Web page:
Your Website is Your Classroom’s Fifth Wall

When students walk into your classroom what do they see around the room and on the walls?

  • Posters about classroom procedures?
  • Posters about important concepts or future careers?
  • The daily/weekly schedule?
  • Examples of excellent student work?
  • Pictures from classroom field trips?
  • Learning objectives/standards?
  • Extra handouts in a file folder?
  • Books?
  • Your desk with a few photos of your family?
  • You?

I hope you answered yes to a few of the above (at least you are there right?).

When students visit your website, what do they see?

For many teachers, the answer to this question is quite different. However I believe that if we see our website as an extension of our classroom, we stop seeing the website as extra. It is just like moving from a class that had only three walls to four walls. There is now more space for you to hang stuff up, but it doesn’t mean you have to change all that much. The kinds of things you can do in a physical classroom you can do on/in your website. Your website gives you a chance to connect to students, provide information,  set expectations, and communicate with parents.

Why do you hang stuff on your walls?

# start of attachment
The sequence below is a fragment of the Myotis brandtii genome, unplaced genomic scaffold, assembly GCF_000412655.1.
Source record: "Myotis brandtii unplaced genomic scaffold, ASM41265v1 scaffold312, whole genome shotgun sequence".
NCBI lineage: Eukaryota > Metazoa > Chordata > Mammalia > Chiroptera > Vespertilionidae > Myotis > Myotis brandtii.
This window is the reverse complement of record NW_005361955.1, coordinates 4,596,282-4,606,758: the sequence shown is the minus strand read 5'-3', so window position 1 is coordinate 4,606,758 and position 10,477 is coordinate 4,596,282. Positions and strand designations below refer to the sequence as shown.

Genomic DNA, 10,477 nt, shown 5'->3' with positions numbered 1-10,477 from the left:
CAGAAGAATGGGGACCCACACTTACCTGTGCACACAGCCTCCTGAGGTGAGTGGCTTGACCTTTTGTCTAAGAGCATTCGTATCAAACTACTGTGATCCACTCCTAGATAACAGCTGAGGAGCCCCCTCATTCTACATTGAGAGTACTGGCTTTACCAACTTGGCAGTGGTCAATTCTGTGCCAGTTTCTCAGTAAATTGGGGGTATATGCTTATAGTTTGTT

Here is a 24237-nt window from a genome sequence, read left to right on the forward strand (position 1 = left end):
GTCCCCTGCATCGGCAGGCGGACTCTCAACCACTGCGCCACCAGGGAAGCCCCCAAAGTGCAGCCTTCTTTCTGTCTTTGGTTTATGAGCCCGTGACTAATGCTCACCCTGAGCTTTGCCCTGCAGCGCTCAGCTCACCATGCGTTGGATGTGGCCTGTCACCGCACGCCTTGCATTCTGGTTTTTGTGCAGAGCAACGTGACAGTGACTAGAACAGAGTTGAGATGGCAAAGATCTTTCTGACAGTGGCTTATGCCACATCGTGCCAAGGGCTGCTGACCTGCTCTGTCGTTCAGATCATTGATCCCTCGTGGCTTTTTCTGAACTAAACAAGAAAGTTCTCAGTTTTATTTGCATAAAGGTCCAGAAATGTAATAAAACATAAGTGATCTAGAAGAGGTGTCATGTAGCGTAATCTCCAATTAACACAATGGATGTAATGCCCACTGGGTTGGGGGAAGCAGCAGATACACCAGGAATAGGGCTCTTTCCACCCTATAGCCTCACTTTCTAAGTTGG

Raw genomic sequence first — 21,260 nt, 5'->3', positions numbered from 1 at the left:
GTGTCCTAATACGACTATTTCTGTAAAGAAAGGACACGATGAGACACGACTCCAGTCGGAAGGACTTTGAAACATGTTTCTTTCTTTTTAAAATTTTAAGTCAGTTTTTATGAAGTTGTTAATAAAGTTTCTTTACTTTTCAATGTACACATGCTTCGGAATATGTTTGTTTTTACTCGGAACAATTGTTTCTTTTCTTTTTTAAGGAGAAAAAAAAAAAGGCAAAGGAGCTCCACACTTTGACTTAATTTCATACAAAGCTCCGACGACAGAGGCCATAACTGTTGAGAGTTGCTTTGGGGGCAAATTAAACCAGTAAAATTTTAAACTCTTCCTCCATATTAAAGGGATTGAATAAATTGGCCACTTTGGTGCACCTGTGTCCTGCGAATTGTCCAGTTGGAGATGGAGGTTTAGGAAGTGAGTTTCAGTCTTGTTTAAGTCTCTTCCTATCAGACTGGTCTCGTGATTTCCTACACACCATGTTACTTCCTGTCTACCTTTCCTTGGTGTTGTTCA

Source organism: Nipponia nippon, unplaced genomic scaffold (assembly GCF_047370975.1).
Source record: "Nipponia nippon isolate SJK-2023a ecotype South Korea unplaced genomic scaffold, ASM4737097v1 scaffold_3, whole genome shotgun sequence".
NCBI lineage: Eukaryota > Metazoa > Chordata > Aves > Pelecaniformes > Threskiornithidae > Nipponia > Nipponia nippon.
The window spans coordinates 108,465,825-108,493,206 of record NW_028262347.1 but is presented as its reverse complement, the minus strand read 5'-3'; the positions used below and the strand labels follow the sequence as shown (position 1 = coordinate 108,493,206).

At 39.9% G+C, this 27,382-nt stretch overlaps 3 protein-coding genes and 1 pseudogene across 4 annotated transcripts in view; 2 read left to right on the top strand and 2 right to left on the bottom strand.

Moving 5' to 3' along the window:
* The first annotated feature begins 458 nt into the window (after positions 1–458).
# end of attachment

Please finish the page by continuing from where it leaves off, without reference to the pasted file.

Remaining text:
Classroom walls have been recognized as important to educators for a long time 🙂 You usually have a central focus which is a board or a screen to write/display information like schedules or the days instruction.  However, the other areas of the walls are not ignored. They are decorated to create a sense of place, to give students a sense of pride and belonging, and to set the tone of the learning that you know will happen inside those walls. We decorate them because we know students will be in our rooms looking around.

Kids are online looking around

Many of your students and parents are active online. They use the web to find information (like restaurant/movie reviews), do work, and socialize. Your website is a chance to provide them with important messages and give them an impression about you and the class. Additionally if your website is interactive (Moodle, Blog, Wiki, Ning) then your website can be more than just a wall but an extension of the entire classroom.

You have a 5th classroom wall. Is it getting less attention than your other 4?

One comment

  1. 0

    My class online presence is much more robust than in my lab. The students tend to make their online spaces their own. I am in the middle of teaching my 7th grade about copyright and appropriate music because they haven’t apparently figured it out 😉

    I like your analogy because it is different than the internet as a window to the outside. In my class, the internet tends to be the classroom.

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